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Thursday, October 04, 2018

Rulebook Casefile: Act Breaks in Modern Network Sitcoms

35 years separate the earliest and latest sitcom we’ve looked at, “Cheers” and “The Good Place”. Both are NBC Thursday night sitcoms featuring Ted Danson, but a lot has changed in that time.

Every early “Cheers” episode had a teaser, opening credits, commercial, Act 1, commercial at the midpoint, and Act 2. I think in later years they may have added another commercial at the end with a tag after it. These days, all network TV has a lot more commercial breaks, which means a lot more acts. This is for three reasons:

  • Shows are shorter to allow for more ads (22 minutes instead of 26)
  • Advertisers realized they didn’t want to be the middle ad of a five-ad break, so each commercial break has gotten shorter.
  • Networks now like to have no ads between shows to keep you watching the next one, which just makes sense.

The result is that a half hour now has as many commercial breaks (4) as an hour used to have, and when you write a half-hour spec pilot intended for network, you’re supposed to indicate those four act breaks in your script (and a fifth act break at the end, of course).

(Of course, you might say, “That’s super-annoying, I’m not going to do that, I’ll just say that my sitcom is for Netflix or HBO and include no commercial breaks, but if you do, know that the person reading your script will expect it to meet the content expectations of those networks. If it’s obviously a tradition sitcom without breaks, they’ll call foul.)

I don’t have a copy of the “Good Place” pilot taped off TV, but let’s look at where the act breaks seem to have been:

  • 1st act out at 3:17: Eleanor is invited out to see heaven. ”Did I have a purse? No, I’m dead. Right. Okay.” Cut to the brief opening credits.

A commercial would traditionally go here, but I wonder if it really did. One tricky thing about this pilot is that the twist is such of big part of it, both because it makes the show a lot more interesting, and because the main character seems sort of bland before we find out she’s an imposter. I wouldn’t be surprised if, on first airing, they skipped this break. But still, if you were writing the pilot, this would count as a break, and it’s just interesting enough to provide one.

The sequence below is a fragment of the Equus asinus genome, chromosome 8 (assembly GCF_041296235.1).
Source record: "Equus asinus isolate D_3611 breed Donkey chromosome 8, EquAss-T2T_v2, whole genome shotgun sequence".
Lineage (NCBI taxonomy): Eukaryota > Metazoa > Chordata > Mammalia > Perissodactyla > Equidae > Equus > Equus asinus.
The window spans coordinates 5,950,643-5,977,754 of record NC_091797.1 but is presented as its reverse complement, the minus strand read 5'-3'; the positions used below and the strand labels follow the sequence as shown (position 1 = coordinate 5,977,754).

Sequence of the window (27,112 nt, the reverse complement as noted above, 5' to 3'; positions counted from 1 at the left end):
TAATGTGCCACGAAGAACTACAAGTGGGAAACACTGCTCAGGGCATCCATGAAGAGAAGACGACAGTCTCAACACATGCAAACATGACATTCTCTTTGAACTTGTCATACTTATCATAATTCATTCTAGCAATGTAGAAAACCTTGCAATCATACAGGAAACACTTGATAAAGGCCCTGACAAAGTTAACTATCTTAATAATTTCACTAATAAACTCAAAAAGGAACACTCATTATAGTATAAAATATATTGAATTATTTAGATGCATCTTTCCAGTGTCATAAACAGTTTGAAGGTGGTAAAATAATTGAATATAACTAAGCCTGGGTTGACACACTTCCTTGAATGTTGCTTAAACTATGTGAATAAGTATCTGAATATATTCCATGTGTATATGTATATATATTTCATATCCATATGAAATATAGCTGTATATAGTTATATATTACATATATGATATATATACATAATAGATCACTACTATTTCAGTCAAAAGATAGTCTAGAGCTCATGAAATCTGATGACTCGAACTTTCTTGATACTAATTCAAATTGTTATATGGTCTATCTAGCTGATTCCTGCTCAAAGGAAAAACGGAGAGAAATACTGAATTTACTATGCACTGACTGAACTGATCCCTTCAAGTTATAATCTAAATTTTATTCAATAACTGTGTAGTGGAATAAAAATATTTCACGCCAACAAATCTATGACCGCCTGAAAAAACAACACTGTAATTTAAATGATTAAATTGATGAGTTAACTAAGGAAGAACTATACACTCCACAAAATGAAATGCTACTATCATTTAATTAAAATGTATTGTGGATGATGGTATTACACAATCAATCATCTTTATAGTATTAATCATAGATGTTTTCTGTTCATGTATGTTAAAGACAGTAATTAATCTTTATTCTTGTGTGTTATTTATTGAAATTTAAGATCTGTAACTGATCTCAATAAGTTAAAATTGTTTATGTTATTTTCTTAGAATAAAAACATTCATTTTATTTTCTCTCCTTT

• 2nd act out at 9:36:  Eleanor hits Chidi with the news that she doesn’t belong there. “There’s been a big mistake, I’m not supposed to be here.” “Wait, what?”

This is the closest thing to a midpoint break, but storywise it’s more like a late ¼ point break, in that this is where the concept is really established, the plot begins, and the character becomes interesting. This is a great twist and a great break.

  • 3rd act out at 17:03: Eleanor gets fed up with trying to behave at Tahani’s party. “I just have to go upstairs and steal a bunch of gold stuff.”

This is close to the ¾ point, but it’s more like a late midpoint break. Having Eleanor try to fit into this world is officially a disaster, so the easy way (bluffing it) won’t work.

  • 4th act out at 20:38: Chidi makes Eleanor see that her badness is causing the world to fall apart. “Eleanor, this is all happening because of you.” “Ah, fork me.”

At this point, the acts are getting very short, which is typical of modern shows. They cram most of the ads into the second half. This one provides a literal spiritual crisis, so it’s a good final ad break.

  • Ending at 22:50:  Eleanor demands that Chidi join her conspiracy. “My soul is in your hands, soulmate. What’s it gonna be?” “Oh, stomachache.”

Ideally, the plot engine (what the hero will do every week) would be established at the midpoint at the latest, but in this case, as we’ve discussed, it’s not until the final moment, or presumably just after the final moment, when Chidi agrees to tutor her.

So that’s how to do network ad breaks these days. Each one has to be interesting enough to keep us from changing channels, which is hard to do four times, but these qualify. Schur had a dozen seasons of network TV under his belt at this point and he was an old master at the ad break business.

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